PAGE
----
Michele’s website (https://foodloversdietitian.com/) already offers a plethora of good advice like tips on achieving a healthy weight, tips when eating out, and meal planning. She wraps all of this good advice into the three month (90 day) program called The Food Lovers Dietitian Coaching Program which extends with:

- Daily emails
- Weekly one-on-one communication
- A dedicated Facebook group for participants
- Menu inspiration ideas and recipes
- Meal planning guide and checklist; and
- Constant reinforcement and motivation.

She first starts with a firm grounding in basic nutrition which covers all the food groups – carbohydrates / proteins / fats / dairy / vegetables and fruits, so nothing is excluded. Vegetarians and vegans are catered for as well. Appropriate portion sizing and energy statistics are provided, to better understand how much energy is in everyday foods. Some food can seem small in volume (think cheese) but packs a wallop in the calorie department.

She then moves onto mindset, and understanding hunger. It is quite eye opening to stop for minute and actually listen to your body and what it’s trying to tell you. So often we confuse signals from our tummy for hunger, when in fact it might be thirst. Or are we really truly hungry… or just bored? or stressed? or think we should eat because the clock tells us to?


The program then moves onto hints, tips and tweaks to make better food choices, especially when dining away from home. Next time you are dining out, consider asking for calorie dense dressings on the side (or skip them entirely), or choose two smaller entrees for your meal instead of a one larger one. If dining with friends, consider sharing a meal, or splitting a dessert so you can both enjoy the flavours. Remember… the first bite will taste EXACTLY the same as the last bite, so choose how much of something you really want to have, especially if its gooey and sweet!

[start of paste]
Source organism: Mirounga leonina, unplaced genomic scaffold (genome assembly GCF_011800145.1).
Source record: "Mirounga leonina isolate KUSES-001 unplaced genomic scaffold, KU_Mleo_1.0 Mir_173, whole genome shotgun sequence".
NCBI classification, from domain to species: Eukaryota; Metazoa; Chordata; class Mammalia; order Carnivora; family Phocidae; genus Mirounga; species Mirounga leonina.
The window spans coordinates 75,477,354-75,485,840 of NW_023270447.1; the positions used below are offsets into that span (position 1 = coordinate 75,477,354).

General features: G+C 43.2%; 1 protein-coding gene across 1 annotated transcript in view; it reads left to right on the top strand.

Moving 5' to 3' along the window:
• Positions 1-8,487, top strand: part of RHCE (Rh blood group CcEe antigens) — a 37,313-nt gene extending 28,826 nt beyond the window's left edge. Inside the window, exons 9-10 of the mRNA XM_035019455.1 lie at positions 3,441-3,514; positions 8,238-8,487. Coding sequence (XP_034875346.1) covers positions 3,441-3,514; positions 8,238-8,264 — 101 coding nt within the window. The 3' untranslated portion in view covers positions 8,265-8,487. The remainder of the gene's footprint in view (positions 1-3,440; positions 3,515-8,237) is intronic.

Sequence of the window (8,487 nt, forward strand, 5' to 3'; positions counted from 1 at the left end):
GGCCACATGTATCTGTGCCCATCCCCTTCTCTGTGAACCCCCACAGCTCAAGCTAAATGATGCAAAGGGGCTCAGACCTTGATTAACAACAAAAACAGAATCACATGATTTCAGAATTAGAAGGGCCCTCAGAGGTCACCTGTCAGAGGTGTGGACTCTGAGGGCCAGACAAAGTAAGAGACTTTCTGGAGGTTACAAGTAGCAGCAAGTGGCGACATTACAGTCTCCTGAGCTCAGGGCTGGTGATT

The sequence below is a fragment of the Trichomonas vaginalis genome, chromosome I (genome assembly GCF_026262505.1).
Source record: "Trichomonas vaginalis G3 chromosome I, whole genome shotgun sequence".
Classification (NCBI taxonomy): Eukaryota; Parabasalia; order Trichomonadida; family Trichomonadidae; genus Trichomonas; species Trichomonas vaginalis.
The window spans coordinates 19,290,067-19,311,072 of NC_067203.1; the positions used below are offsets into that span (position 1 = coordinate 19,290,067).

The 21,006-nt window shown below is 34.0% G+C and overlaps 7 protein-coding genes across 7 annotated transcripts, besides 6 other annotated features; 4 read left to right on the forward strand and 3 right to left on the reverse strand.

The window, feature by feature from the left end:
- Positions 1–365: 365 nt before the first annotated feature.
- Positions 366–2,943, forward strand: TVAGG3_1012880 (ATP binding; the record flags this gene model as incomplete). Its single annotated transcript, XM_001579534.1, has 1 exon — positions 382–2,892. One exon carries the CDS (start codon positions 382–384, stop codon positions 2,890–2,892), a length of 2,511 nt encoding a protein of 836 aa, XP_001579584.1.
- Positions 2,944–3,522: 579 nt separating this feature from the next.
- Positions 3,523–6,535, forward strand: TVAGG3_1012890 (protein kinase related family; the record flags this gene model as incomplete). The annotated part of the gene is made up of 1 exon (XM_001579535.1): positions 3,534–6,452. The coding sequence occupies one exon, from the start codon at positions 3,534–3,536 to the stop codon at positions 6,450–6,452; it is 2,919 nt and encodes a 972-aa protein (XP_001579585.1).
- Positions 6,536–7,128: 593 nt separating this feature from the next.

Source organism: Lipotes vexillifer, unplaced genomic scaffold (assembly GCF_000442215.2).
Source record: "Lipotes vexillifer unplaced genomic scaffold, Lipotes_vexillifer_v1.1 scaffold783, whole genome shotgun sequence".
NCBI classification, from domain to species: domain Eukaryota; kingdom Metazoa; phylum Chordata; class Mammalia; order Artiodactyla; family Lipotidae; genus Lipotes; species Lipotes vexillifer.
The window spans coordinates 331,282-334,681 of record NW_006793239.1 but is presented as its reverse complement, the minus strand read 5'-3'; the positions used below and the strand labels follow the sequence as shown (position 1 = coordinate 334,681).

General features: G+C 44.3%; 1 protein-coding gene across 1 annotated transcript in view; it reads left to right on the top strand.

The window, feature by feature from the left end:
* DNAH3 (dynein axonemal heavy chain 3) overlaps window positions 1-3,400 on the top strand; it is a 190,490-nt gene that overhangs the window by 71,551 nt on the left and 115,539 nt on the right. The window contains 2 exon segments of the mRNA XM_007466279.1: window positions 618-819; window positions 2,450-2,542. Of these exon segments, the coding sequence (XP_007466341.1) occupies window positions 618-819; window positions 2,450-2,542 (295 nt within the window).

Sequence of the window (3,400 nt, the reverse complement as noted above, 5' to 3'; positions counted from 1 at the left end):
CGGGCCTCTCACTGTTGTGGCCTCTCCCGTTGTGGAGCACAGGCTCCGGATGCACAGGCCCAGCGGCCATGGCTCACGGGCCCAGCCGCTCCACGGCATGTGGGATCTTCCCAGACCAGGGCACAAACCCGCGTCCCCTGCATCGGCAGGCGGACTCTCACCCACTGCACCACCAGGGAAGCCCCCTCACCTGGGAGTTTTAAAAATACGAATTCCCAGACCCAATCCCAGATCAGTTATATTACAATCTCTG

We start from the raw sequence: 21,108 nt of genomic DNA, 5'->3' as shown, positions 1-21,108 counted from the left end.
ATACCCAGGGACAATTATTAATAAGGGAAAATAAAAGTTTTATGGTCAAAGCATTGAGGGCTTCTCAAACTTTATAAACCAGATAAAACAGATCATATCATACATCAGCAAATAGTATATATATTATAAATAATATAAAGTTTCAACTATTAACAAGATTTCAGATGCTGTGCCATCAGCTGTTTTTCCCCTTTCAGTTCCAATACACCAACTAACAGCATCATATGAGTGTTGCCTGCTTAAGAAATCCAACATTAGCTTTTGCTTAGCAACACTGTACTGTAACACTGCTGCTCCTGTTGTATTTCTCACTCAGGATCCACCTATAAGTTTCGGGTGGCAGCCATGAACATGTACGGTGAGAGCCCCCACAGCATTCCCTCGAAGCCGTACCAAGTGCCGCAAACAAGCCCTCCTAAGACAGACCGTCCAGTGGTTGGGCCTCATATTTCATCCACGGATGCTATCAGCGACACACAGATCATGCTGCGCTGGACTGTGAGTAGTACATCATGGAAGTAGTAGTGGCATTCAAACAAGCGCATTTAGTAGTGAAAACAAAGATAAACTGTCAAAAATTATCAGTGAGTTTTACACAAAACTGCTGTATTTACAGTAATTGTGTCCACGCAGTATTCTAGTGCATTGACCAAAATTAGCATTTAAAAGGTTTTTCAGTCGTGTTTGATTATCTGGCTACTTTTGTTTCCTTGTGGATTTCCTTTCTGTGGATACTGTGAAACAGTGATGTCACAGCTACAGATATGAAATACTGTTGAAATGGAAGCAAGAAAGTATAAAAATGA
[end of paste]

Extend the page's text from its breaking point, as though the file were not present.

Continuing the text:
The main lessons that I have learnt on this Program are
- That no food is off limits
- I am more conscious of the food decisions that I make
- I decide if it is ‘calorie worthy’, and
- I am now equipped with a toolbox full of ideas and advice for healthy eating and weight loss strategies.


Don’t get me wrong, I will still indulge in a burger and beer now and then, plus I will have that slice of cheesecake (usually shared) but I am having more salads and lighter meals, eating more vegetables, and cutting down my portion sizes to more appropriate ones. Weight loss takes time, and I feel that I am now better equipped than ever before after participating in Michele’s Coaching Program. So far on the program, I have lost nearly 7 kilos, and have kept it off which is a major plus. The lessons I have learnt on this Program are easy to stick with, and incorporate into everyday life. 
Thank you Michele!